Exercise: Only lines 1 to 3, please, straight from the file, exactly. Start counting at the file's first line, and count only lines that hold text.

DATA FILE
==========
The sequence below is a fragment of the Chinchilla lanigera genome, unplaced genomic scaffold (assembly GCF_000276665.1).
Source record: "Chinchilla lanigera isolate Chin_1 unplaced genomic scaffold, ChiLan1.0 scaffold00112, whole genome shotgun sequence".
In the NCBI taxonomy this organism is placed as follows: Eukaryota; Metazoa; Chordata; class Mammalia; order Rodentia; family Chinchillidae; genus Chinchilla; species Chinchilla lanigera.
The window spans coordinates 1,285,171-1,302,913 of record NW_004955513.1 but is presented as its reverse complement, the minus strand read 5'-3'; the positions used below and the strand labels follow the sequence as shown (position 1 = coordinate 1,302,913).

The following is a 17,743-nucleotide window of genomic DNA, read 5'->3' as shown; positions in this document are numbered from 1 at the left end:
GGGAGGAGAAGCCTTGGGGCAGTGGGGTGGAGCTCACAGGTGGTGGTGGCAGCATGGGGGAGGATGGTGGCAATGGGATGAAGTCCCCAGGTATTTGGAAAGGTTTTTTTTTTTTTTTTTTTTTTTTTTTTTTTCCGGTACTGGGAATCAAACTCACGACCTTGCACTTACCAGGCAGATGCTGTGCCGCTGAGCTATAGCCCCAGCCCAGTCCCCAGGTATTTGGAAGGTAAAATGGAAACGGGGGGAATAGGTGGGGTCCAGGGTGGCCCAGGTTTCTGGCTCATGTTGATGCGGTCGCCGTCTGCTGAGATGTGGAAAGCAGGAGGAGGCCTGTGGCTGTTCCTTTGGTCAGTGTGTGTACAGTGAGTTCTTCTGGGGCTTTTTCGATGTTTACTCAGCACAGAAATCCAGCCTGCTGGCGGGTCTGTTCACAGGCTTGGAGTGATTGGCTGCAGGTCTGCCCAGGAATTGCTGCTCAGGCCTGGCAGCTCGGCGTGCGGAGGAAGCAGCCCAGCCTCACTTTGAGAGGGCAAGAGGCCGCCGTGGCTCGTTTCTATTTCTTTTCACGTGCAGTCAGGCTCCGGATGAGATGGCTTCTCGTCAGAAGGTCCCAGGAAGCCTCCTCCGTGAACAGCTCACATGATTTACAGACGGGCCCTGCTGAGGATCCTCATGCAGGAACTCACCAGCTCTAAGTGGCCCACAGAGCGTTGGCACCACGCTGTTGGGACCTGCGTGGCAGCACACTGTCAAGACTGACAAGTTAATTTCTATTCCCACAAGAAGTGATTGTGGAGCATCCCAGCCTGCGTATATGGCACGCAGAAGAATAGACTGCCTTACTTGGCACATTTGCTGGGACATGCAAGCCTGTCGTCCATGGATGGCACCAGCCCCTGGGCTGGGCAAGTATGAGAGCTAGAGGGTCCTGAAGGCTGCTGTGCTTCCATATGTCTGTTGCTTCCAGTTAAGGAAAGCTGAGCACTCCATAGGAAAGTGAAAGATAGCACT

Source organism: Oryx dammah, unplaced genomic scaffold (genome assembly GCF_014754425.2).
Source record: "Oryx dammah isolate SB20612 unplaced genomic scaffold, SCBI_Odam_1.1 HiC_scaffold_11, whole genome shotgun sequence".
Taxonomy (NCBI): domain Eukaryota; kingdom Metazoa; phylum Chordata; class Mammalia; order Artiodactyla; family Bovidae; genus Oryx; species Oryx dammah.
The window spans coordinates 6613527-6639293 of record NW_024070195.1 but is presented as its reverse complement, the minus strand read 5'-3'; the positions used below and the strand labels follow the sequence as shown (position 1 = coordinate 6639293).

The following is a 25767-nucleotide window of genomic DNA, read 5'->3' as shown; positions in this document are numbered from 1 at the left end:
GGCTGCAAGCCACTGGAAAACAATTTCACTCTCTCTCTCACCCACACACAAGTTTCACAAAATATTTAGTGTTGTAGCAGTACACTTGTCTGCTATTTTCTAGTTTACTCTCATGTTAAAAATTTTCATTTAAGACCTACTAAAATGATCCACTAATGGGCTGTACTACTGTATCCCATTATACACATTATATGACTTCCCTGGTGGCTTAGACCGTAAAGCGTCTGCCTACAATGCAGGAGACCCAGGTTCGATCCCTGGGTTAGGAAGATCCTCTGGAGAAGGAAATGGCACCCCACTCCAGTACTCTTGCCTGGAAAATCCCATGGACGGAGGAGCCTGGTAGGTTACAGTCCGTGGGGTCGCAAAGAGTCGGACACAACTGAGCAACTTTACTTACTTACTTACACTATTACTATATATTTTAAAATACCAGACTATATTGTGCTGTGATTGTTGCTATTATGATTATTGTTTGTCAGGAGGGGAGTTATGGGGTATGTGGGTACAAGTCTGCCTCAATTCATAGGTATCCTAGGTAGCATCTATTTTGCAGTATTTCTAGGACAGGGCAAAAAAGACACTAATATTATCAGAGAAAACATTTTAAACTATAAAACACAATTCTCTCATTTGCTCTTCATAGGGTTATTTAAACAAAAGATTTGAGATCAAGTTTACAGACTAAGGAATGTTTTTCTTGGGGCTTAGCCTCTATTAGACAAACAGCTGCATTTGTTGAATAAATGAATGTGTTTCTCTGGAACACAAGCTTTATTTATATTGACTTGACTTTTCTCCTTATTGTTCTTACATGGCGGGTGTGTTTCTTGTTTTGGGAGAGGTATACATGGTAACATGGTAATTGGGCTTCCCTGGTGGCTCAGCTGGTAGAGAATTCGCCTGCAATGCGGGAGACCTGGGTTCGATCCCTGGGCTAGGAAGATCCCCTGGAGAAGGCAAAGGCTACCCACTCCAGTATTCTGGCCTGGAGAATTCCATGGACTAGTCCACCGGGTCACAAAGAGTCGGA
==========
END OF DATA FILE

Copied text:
The sequence below is a fragment of the Chinchilla lanigera genome, unplaced genomic scaffold (assembly GCF_000276665.1).
Source record: "Chinchilla lanigera isolate Chin_1 unplaced genomic scaffold, ChiLan1.0 scaffold00112, whole genome shotgun sequence".
In the NCBI taxonomy this organism is placed as follows: Eukaryota; Metazoa; Chordata; class Mammalia; order Rodentia; family Chinchillidae; genus Chinchilla; species Chinchilla lanigera.